In recent years, I’ve seen more and more dive centres making a requirement that each diver must wear a dive computer. The reason is simple, as you can’t always keep an eye on everyone, at least the dive computer will tell you if you’re too deep or if you are ascending too fast. Its primary role is to give the time you have left at a certain depth before getting into decompression mode with a more or less long safety stop (recreational diving is about staying off the decompression limits).
5 – BCD (Buoyancy Control Device)
If you are ready to invest in a BCD, it usually means you’re now hooked to scuba diving. Unfortunately, we can’t say the prices have decreased significantly on this equipment. However, their comfort and features have continuously been improved. We can now find lighter, compact, and versatile models for travelling.
Basically, a BCD is a built-in buoy jacket that keeps you floating at a certain depth while scuba diving. Knowing how much air you need to put inside, depending on how deep you are underwater, is one of the core skills you learn as an Open Water diver. The truth is, I’ve seen many divers struggling with their buoyancy well after certification. Indeed, the BCD doesn’t do everything on its own. You still need to learn how to use your lungs to go up or down. You can get better at buoyancy control by getting your own BCD. With a model of your size, dive after dive, you’ll know perfectly how it reacts and how you should too.
There are mainly 2 styles of BCDs in recreational diving: jacket BCDs and back-inflation BCDs. The first type is the model most people learn scuba diving with. Having air pockets all around you can give an increased sense of safety, especially at the surface. However, it can decrease comfort if you have a large chest or bust. Back-inflation BCDs are my go-to choice. They help divers achieve a better trim underwater (ideal hydrodynamic horizontal position in the water). It can be trickier initially, but you don’t need to be a scuba diving expert in using one.
6 – Regulator
This is the key equipment that allows us to breathe underwater. Once you’ve reached purchasing your first regulator set (including an octopus -spare regulator- and an air gauge), you now have a complete scuba diving gear set. It might be an expensive piece of diving equipment, but the day I bought my first regulator, I felt proud to be an accomplished scuba diver.
Being the most technical equipment, the choice of a regulator can feel daunting. However, there is no need to go directly for the most high-end model. As a rule of thumb, rely on well known historical brands (the ones that basically created modern scuba diving), but pick a model adapted to your needs: water temperature range, DIN or Yoke connection, breathing effort.
The good news is, travel regulators that are lighter tend to be on the cheaper end. However, be aware these models usually can’t be used below 14°C. At the same time, not everyone needs a regulator made for ice diving.
The two different styles of connection, DIN and Yoke, are more a regional matter. DIN comes from the German code for standards and is vastly used in Europe. With a DIN regulator, you need to screw your first stage in the tank valve (with a Yoke regulator, you fix the first stage around the tank valve). There is a debate about whether DIN is safer than Yoke, but seeing most tech divers with DIN regulators says everything. If you opt like me for a DIN regulator, be aware you’ll need a DIN adapter when diving in America, Mexico and Japan.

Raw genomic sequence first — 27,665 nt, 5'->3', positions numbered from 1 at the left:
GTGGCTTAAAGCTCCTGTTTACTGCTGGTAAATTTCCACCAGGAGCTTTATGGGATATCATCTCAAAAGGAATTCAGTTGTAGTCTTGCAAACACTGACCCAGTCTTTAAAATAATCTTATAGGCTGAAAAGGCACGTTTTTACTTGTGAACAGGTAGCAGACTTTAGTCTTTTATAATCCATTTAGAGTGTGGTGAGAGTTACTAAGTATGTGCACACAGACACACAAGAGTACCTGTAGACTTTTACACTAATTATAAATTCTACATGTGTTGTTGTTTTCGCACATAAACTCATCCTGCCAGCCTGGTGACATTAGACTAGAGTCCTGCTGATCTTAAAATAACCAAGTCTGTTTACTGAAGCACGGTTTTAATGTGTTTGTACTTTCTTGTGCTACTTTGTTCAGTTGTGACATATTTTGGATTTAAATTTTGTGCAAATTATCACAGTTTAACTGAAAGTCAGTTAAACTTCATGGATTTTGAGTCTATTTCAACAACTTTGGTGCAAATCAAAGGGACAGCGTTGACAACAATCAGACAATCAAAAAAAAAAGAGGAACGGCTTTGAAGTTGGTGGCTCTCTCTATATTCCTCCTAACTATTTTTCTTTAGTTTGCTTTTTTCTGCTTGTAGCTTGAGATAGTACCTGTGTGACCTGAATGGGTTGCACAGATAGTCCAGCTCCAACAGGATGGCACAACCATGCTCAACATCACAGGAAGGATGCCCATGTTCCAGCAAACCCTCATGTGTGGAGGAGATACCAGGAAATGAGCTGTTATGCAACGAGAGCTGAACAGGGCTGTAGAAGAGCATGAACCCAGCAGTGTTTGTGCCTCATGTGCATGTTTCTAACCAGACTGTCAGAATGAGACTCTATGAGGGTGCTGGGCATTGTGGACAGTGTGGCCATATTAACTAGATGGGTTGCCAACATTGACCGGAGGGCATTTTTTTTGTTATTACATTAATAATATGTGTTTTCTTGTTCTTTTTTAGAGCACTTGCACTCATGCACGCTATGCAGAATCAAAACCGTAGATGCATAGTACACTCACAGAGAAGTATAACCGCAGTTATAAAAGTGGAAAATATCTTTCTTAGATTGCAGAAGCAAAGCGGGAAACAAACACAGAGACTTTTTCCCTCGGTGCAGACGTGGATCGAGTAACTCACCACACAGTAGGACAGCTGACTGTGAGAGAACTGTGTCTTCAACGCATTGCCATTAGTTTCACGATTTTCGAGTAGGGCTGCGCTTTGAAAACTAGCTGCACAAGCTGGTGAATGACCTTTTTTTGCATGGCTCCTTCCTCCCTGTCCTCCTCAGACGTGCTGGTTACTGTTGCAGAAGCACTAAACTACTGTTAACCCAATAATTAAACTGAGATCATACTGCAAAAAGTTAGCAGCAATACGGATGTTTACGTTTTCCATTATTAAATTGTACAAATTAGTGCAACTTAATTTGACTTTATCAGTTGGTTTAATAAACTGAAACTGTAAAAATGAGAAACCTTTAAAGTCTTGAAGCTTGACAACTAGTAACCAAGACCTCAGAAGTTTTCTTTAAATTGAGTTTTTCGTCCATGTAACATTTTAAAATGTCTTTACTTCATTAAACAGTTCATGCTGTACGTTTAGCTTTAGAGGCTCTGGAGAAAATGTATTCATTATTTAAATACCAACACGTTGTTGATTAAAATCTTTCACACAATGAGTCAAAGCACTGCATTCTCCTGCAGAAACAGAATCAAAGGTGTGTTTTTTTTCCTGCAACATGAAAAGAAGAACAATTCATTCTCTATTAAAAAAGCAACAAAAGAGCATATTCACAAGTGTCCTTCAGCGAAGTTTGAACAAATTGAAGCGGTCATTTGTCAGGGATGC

The breathing effort rating (expressed in joules per litre of inhaled air) can make the price of a regulator skyrocket. Buy the best regulator your money allows you to, but the truth is, most regulators are reliable nowadays. They all tend to be based more and more on the same proven technology of a balanced first stage. If you only do shallow diving in warm waters, you won’t face the same conditions as a deep diver exploring a shipwreck in the Baltic Sea. The high-end models of regulators are more expensive because they do a better job at delivering and adjusting the air you need in challenging diving conditions (depth, currents, low temperatures). Still, if it sounds like what you want to do, you should check the Aqualung Legend regulators.
Scuba gear accessories
Here is a quick overview of the scuba diving accessories you may decide to purchase to complete your scuba diving kit.
- Hood & gloves: They make a difference in thermal comfort for diving in cold water.
- Booties: To be used with adjustable fins, they are a must for colder waters and shore diving.
- SMB : You need a Surface Marker Buoy to ascend at the surface safely when you’re too far from the boat, like after a drift dive.
- Compass: Useful when the visibility is low. It is a mandatory piece of equipment for Divemasters in training.
- Clips & holders: These are the tiny accessories that will make all your scuba gear streamlined on your BCD. Besides, they make you a more responsible diver who doesn’t let their octopus and gauge drag on the sea bed or coral reef. Here is the model I use for my air gauge.
- Dive light: A diving torchlight is essential for night diving, but they are also helpful during daytime in darker waters or when you go diving deeper on a shipwreck.
- Dive knife: Useful to avoid getting entangled in a line if you scuba dive in an area where people go fishing. A dive knife may look cool, but a line cutter is often more effective.
- Snorkel: While we all learn during our Open Water course that this is a mandatory piece of scuba gear to deal with an emergency at the surface if you are running out of air and conditions are the surface are rough. The truth is we don’t see a lot of scuba divers with one these days. I’ve seen some people keeping one attached to their leg with a strap.
I’ve always been amused by people who keep asking me if I carry a tank and weights in my bag. I would be ruined by excess luggage fees if so! Fortunately, these are always included in the price of a dive when you book with a dive centre. As more and more BCDs have integrated weight pockets, you won’t need a weight belt.